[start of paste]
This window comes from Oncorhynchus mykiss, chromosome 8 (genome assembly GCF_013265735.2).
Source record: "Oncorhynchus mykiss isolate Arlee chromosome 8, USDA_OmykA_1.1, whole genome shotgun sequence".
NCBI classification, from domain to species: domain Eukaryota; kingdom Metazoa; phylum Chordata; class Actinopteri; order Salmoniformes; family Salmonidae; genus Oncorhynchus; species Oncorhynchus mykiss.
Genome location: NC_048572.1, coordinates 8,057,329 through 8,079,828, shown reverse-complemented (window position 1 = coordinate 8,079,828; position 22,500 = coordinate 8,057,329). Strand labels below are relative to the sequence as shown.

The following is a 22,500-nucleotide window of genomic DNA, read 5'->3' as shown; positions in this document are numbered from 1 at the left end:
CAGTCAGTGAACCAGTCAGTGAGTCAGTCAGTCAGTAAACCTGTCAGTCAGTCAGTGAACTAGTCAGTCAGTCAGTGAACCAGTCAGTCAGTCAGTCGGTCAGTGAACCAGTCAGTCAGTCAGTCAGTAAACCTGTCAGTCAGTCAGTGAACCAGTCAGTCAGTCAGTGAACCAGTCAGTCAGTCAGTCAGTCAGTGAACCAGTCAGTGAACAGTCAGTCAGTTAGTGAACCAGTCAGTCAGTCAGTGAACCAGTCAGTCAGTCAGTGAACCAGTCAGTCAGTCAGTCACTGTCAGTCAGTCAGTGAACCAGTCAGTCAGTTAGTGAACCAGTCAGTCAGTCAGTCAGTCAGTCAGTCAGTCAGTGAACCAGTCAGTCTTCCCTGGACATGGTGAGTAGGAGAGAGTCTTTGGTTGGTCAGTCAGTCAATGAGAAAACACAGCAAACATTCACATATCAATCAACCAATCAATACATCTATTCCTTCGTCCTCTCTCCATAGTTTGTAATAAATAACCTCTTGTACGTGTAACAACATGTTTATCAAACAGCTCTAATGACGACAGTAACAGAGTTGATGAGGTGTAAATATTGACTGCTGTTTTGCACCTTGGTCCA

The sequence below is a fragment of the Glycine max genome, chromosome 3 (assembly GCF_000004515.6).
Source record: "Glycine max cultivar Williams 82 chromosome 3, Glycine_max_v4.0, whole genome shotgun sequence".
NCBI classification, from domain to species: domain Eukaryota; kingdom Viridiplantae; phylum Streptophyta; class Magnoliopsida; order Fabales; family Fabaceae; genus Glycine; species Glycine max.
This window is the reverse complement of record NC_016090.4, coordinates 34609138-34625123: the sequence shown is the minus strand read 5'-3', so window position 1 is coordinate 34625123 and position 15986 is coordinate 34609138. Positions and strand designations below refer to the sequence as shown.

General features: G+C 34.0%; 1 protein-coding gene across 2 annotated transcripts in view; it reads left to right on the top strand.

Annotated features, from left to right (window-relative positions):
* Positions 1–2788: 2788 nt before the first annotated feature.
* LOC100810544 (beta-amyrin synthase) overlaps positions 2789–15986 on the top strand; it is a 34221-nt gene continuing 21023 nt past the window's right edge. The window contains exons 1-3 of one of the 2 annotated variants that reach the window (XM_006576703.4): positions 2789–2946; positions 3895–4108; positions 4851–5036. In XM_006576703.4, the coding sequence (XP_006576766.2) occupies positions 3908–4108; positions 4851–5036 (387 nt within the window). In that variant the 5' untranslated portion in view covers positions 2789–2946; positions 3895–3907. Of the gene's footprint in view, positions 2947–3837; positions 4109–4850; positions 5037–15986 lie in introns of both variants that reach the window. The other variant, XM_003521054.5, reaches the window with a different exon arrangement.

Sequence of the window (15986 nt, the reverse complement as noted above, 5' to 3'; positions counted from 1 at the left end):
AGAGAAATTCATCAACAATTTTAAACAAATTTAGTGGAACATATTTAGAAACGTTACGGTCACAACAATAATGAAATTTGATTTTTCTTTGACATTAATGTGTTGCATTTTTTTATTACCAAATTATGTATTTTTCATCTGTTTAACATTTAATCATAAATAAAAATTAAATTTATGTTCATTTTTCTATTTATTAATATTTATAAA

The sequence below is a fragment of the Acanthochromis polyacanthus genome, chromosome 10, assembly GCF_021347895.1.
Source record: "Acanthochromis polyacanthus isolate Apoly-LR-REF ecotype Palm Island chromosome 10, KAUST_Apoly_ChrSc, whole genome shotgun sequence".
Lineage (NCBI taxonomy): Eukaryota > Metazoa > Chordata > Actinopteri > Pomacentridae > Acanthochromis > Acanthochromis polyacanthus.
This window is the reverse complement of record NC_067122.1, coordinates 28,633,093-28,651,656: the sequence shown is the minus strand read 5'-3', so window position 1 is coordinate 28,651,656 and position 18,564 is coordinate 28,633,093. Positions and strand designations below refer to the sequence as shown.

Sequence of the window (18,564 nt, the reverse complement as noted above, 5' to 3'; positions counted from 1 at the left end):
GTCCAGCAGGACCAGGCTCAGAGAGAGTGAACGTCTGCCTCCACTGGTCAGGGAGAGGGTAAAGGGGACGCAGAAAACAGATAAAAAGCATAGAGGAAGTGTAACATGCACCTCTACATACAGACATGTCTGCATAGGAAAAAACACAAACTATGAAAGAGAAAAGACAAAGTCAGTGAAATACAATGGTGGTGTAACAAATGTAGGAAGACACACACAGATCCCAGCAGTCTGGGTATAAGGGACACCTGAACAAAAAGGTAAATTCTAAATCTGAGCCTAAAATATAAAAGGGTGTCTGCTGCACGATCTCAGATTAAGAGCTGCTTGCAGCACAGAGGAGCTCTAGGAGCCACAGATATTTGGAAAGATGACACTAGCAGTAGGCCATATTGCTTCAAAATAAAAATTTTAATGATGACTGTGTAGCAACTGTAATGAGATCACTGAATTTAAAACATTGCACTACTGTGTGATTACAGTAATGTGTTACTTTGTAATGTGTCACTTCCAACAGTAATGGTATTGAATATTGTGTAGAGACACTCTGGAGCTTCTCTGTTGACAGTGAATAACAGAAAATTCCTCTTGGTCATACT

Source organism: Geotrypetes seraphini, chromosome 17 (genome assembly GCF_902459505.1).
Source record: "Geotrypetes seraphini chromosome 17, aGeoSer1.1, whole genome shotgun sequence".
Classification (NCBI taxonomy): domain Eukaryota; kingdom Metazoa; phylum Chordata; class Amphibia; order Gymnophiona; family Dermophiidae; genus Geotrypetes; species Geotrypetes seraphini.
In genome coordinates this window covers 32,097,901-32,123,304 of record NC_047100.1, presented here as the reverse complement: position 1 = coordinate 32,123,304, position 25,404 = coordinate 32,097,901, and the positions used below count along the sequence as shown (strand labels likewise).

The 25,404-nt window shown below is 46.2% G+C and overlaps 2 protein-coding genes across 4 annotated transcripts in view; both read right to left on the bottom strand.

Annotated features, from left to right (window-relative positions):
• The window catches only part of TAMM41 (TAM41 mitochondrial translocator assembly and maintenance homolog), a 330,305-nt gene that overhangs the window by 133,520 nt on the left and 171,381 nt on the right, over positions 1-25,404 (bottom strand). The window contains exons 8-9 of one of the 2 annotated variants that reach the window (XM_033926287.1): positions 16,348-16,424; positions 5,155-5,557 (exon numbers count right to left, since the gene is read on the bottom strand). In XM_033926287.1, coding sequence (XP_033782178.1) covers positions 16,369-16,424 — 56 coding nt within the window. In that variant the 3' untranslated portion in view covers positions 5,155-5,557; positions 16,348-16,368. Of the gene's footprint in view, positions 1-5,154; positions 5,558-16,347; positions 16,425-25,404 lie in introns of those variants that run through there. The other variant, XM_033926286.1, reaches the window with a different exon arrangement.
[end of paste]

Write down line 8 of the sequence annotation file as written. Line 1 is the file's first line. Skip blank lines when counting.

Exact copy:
Source record: "Glycine max cultivar Williams 82 chromosome 3, Glycine_max_v4.0, whole genome shotgun sequence".